AustralaSian COVID-19 Trial to proceed with hydroxychloroquine arm
The governance committees for the AustralaSian COVID-19 Trial (ASCOT) have unanimously agreed that ASCOT should proceed with randomising patients to the hydroxychloroquine arms of the study.
ASCOT Principal Investigator, Associate Professor Steven Tong, a Royal Melbourne Hospital infectious diseases clinician and co-lead of clinical research at the Doherty Institute, said he and the other investigators on the Trial were extremely pleased with the decision.
“The Trial Steering Committee for ASCOT strongly supports the ongoing need for data from randomised clinical trials in order to clarify the efficacy and safety of hydroxychloroquine in patients hospitalised with COVID-19,” said Associate Professor Tong.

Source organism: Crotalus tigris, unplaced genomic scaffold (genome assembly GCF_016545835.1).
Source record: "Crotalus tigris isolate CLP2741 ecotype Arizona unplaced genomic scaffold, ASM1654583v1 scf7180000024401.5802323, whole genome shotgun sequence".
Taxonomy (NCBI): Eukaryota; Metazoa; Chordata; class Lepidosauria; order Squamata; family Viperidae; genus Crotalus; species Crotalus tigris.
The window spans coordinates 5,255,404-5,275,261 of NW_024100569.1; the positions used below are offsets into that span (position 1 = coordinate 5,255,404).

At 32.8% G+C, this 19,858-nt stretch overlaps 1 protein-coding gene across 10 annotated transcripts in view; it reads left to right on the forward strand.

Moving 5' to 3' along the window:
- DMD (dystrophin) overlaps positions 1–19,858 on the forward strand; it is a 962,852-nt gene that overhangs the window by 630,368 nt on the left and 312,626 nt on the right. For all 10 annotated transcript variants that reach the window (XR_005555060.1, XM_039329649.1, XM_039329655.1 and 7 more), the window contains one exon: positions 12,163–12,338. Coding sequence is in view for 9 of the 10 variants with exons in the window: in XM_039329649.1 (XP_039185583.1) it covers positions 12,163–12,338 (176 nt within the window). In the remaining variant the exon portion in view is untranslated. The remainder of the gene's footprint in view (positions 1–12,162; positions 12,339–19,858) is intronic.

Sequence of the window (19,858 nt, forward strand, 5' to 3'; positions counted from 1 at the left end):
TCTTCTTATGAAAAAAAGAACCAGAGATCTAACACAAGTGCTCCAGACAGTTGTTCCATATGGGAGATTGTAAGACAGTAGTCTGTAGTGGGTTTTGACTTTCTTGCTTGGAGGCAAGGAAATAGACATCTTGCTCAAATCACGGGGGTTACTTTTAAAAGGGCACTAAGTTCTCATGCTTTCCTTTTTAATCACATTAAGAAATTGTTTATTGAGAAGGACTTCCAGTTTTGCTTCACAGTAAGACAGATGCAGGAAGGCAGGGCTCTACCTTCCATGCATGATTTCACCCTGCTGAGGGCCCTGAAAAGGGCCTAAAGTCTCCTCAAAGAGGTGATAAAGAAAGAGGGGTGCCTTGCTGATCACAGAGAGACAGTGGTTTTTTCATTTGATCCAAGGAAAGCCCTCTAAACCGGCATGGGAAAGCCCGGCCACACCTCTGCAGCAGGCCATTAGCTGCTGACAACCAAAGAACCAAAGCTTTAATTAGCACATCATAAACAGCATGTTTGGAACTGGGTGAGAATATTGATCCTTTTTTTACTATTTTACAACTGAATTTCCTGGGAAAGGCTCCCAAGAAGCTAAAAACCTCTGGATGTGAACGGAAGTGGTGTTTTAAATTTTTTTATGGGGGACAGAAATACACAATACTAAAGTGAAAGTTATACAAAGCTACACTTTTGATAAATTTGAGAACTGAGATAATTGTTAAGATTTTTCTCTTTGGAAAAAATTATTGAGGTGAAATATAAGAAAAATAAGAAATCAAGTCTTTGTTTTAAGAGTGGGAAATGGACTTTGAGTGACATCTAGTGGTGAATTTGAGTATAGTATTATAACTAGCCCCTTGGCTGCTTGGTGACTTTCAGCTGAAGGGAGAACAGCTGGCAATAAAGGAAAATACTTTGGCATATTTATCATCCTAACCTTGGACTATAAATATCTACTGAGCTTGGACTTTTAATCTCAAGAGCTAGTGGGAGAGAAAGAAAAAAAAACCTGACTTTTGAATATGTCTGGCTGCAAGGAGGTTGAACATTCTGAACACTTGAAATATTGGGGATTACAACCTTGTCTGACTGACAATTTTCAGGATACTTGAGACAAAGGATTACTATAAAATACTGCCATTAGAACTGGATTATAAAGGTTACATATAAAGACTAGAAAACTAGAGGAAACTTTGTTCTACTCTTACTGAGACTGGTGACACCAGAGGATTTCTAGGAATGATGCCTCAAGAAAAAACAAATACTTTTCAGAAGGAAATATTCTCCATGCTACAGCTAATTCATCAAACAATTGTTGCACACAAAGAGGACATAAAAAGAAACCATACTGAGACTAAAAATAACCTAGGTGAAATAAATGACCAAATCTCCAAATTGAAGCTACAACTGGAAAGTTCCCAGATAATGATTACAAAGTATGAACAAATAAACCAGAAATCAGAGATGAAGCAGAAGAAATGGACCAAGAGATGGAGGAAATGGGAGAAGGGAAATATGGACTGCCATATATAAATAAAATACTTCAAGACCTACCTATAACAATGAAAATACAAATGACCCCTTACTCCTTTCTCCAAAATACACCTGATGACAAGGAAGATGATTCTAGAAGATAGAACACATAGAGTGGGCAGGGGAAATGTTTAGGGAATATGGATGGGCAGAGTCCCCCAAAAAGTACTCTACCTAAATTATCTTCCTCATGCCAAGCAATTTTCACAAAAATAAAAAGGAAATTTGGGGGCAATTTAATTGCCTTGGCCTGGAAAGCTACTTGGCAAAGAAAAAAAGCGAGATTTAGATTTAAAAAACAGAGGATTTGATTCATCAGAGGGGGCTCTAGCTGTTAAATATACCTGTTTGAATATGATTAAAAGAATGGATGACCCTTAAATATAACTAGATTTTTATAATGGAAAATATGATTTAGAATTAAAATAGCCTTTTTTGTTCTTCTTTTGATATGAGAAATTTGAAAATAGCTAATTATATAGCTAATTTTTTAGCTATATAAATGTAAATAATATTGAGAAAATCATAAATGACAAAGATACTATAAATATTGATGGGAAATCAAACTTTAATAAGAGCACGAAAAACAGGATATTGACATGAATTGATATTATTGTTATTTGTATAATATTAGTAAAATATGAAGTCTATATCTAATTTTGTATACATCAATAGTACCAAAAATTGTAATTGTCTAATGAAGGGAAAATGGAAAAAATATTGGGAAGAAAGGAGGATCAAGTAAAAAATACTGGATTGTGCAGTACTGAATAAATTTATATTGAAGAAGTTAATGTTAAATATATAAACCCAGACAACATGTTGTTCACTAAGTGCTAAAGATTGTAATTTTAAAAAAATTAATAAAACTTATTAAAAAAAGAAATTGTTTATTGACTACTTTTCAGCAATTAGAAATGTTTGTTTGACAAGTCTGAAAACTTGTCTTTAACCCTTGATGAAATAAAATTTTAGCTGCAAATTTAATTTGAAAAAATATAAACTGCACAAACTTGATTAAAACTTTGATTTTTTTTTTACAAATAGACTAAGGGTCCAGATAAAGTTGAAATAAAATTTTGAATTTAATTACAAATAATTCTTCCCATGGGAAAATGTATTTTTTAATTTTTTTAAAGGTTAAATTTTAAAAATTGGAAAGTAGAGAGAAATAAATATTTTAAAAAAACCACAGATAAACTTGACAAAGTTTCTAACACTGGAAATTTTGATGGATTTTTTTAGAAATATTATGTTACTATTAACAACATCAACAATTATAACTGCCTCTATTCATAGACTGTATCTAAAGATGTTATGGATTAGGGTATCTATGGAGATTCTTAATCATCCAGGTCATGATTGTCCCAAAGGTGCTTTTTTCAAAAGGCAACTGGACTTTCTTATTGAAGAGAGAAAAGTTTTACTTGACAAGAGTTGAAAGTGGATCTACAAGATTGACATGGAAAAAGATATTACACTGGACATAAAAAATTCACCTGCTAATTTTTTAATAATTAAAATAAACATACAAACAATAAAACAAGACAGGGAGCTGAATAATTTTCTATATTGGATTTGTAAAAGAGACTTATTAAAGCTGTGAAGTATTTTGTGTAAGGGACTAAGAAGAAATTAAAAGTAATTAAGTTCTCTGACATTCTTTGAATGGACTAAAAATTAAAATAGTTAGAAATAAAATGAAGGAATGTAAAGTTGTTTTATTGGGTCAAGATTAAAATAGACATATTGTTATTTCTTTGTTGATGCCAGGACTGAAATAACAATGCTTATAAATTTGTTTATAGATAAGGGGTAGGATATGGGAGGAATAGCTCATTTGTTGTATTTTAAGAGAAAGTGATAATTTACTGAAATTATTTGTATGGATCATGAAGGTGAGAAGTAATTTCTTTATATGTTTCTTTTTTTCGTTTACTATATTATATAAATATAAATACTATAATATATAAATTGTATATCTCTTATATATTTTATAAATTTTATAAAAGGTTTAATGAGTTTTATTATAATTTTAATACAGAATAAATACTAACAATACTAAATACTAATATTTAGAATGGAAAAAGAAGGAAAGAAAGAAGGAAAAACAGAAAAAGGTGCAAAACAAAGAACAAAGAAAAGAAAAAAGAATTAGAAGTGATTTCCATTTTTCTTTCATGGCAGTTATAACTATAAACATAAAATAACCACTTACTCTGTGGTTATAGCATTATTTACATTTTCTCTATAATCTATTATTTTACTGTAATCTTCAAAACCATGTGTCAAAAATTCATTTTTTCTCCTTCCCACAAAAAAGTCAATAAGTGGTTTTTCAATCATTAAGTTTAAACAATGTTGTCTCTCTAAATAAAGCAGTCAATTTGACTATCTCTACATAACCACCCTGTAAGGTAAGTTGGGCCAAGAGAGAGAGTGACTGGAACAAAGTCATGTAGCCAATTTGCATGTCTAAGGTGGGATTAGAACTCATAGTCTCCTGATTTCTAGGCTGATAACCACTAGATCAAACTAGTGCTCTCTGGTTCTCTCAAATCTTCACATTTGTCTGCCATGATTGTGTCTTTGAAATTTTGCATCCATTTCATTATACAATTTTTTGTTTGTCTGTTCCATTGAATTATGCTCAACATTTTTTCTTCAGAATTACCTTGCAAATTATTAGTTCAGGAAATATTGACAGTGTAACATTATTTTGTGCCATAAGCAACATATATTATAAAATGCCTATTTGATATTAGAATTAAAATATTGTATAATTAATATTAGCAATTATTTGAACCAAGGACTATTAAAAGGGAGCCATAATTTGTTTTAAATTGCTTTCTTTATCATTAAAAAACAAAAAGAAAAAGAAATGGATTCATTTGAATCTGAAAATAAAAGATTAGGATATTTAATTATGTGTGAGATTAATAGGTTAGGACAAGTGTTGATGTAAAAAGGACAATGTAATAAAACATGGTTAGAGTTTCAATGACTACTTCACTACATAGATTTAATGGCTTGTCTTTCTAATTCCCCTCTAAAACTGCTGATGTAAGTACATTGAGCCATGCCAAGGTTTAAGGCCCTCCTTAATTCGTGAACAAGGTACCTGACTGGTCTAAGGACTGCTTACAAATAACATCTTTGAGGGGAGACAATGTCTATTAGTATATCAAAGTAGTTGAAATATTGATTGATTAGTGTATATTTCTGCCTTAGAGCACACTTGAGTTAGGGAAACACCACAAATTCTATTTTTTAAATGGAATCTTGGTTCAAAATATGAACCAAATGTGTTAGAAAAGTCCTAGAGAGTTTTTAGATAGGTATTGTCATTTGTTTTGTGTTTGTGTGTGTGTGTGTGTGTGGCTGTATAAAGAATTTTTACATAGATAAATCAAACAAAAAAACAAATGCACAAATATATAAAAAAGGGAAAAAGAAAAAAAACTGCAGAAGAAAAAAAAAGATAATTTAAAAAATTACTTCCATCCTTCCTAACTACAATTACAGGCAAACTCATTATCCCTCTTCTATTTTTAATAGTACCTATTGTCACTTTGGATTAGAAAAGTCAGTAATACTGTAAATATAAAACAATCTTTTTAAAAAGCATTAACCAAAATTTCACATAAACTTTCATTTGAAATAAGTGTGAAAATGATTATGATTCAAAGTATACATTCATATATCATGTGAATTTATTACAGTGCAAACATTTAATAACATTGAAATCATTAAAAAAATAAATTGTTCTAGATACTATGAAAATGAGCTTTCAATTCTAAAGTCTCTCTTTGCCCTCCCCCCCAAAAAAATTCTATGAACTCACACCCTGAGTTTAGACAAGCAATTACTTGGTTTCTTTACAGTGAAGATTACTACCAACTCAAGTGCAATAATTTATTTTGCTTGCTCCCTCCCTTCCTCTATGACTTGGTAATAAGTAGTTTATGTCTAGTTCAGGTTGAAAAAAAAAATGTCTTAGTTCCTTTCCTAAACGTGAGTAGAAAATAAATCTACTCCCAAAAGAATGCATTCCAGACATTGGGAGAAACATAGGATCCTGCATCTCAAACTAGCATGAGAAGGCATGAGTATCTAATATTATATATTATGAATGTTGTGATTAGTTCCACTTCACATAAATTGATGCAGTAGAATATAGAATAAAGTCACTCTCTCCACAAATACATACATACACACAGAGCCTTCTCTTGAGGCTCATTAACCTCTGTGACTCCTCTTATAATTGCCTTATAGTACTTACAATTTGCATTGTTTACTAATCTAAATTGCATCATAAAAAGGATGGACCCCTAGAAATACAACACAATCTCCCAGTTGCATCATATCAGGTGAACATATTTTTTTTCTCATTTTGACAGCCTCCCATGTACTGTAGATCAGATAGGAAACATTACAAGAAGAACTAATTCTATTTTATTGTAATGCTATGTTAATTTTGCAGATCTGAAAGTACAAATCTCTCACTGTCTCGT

“In light of the inherent limitations of observational data, we welcome the governance committees’ decision to allow us to continue to randomise participants to arms containing hydroxychloroquine.
“Randomised controlled trials are considered the ‘gold standard’ when it comes to testing treatments in humans as they remove any bias, therefore providing the robust evidence that’s required to make safe and informed decisions about the ongoing use of a treatment.
“ASCOT is also an adaptive trial, which means that we are able to stop the trial if one of the treatments gives us enough evidence that it will work, or drop any treatment that looks like it will not work before the trial would typically finish.
“Further, as evidence is generated from other trials around the world about other promising treatments, we are able to seamlessly introduce these new treatments into our study.”
Patient recruitment to ASCOT will recommence today, Thursday, 4 June 2020.